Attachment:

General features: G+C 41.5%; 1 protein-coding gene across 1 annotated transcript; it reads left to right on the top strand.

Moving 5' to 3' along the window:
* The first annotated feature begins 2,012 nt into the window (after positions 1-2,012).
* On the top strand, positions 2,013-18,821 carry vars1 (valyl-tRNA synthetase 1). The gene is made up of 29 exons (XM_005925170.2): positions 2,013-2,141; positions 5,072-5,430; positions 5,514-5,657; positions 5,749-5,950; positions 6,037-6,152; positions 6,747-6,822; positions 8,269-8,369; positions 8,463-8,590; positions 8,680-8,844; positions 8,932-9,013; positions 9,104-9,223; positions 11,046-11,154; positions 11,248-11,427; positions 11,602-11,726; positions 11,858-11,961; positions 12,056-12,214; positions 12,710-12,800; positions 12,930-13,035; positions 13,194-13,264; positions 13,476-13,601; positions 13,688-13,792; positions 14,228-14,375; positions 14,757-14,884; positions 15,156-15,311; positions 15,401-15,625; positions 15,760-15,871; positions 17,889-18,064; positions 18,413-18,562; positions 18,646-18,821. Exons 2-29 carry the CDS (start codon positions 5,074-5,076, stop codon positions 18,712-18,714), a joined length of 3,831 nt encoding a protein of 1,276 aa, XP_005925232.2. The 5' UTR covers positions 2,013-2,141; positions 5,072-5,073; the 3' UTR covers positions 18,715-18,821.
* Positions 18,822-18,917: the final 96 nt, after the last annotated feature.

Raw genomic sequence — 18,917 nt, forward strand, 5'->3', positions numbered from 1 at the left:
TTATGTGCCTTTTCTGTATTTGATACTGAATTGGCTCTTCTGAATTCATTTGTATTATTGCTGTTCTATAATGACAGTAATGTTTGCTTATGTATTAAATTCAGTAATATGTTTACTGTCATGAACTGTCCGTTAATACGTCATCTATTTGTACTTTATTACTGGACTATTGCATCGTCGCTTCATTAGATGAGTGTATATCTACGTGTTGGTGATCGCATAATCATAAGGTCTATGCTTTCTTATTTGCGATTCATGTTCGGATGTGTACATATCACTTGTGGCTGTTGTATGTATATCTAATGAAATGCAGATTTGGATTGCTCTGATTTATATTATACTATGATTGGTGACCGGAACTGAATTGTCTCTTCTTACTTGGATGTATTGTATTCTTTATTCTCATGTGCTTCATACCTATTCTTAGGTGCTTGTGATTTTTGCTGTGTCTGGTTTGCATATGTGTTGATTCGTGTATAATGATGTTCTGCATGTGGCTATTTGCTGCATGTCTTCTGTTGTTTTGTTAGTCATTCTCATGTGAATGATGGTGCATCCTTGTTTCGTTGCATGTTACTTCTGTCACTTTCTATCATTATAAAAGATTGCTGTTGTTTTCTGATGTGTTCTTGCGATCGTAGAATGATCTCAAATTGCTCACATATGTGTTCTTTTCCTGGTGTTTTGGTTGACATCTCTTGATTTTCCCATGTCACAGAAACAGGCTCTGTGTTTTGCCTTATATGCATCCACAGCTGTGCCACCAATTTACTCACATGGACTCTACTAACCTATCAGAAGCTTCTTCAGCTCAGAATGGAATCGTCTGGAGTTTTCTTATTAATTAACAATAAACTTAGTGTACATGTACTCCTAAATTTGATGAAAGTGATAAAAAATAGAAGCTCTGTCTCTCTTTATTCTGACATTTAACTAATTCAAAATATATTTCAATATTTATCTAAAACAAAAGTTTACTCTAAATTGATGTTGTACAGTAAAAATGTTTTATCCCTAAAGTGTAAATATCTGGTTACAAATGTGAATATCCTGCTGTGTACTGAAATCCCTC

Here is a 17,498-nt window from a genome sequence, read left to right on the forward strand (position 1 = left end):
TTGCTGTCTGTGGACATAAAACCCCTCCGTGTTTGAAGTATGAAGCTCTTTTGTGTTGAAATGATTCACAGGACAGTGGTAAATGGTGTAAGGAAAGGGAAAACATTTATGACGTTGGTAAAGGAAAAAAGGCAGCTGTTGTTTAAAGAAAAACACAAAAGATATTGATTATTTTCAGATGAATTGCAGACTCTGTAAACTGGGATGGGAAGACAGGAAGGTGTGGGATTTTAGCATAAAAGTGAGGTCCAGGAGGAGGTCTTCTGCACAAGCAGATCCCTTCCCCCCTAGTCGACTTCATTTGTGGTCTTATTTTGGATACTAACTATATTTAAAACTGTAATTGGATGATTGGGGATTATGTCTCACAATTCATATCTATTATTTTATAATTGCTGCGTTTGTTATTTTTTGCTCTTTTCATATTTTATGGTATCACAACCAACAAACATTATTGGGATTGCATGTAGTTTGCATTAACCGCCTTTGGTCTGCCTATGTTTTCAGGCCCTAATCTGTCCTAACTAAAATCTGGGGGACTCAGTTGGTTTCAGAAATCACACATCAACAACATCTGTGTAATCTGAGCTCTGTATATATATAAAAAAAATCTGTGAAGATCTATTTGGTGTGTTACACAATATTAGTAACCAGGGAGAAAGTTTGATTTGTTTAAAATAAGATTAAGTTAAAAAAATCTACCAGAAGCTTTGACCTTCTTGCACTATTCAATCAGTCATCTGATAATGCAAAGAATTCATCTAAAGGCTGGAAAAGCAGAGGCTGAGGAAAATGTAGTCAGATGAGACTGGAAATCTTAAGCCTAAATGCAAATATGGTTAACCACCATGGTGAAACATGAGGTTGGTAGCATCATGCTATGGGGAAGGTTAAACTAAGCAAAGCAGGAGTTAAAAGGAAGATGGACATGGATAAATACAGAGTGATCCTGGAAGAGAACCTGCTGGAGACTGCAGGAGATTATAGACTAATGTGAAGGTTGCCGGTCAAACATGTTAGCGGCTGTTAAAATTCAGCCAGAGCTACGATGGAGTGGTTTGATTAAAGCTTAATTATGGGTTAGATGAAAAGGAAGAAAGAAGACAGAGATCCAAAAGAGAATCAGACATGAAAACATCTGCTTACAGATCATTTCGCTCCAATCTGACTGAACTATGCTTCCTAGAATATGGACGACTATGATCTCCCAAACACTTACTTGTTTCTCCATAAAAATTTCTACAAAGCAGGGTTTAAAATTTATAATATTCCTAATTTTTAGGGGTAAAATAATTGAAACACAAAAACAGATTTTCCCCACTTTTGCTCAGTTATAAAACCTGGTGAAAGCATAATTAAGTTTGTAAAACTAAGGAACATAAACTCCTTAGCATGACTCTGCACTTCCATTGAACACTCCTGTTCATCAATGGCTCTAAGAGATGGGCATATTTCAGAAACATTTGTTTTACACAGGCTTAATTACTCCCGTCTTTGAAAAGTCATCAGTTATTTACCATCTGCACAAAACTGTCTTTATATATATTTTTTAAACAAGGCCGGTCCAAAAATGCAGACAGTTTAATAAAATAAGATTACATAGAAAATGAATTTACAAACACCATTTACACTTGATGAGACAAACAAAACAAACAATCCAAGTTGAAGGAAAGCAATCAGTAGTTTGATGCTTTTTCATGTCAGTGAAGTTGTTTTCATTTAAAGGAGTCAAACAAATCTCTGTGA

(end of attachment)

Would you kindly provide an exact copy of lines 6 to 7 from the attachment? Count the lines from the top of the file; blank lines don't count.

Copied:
Raw genomic sequence — 18,917 nt, forward strand, 5'->3', positions numbered from 1 at the left:
TTATGTGCCTTTTCTGTATTTGATACTGAATTGGCTCTTCTGAATTCATTTGTATTATTGCTGTTCTATAATGACAGTAATGTTTGCTTATGTATTAAATTCAGTAATATGTTTACTGTCATGAACTGTCCGTTAATACGTCATCTATTTGTACTTTATTACTGGACTATTGCATCGTCGCTTCATTAGATGAGTGTATATCTACGTGTTGGTGATCGCATAATCATAAGGTCTATGCTTTCTTATTTGCGATTCATGTTCGGATGTGTACATATCACTTGTGGCTGTTGTATGTATATCTAATGAAATGCAGATTTGGATTGCTCTGATTTATATTATACTATGATTGGTGACCGGAACTGAATTGTCTCTTCTTACTTGGATGTATTGTATTCTTTATTCTCATGTGCTTCATACCTATTCTTAGGTGCTTGTGATTTTTGCTGTGTCTGGTTTGCATATGTGTTGATTCGTGTATAATGATGTTCTGCATGTGGCTATTTGCTGCATGTCTTCTGTTGTTTTGTTAGTCATTCTCATGTGAATGATGGTGCATCCTTGTTTCGTTGCATGTTACTTCTGTCACTTTCTATCATTATAAAAGATTGCTGTTGTTTTCTGATGTGTTCTTGCGATCGTAGAATGATCTCAAATTGCTCACATATGTGTTCTTTTCCTGGTGTTTTGGTTGACATCTCTTGATTTTCCCATGTCACAGAAACAGGCTCTGTGTTTTGCCTTATATGCATCCACAGCTGTGCCACCAATTTACTCACATGGACTCTACTAACCTATCAGAAGCTTCTTCAGCTCAGAATGGAATCGTCTGGAGTTTTCTTATTAATTAACAATAAACTTAGTGTACATGTACTCCTAAATTTGATGAAAGTGATAAAAAATAGAAGCTCTGTCTCTCTTTATTCTGACATTTAACTAATTCAAAATATATTTCAATATTTATCTAAAACAAAAGTTTACTCTAAATTGATGTTGTACAGTAAAAATGTTTTATCCCTAAAGTGTAAATATCTGGTTACAAATGTGAATATCCTGCTGTGTACTGAAATCCCTC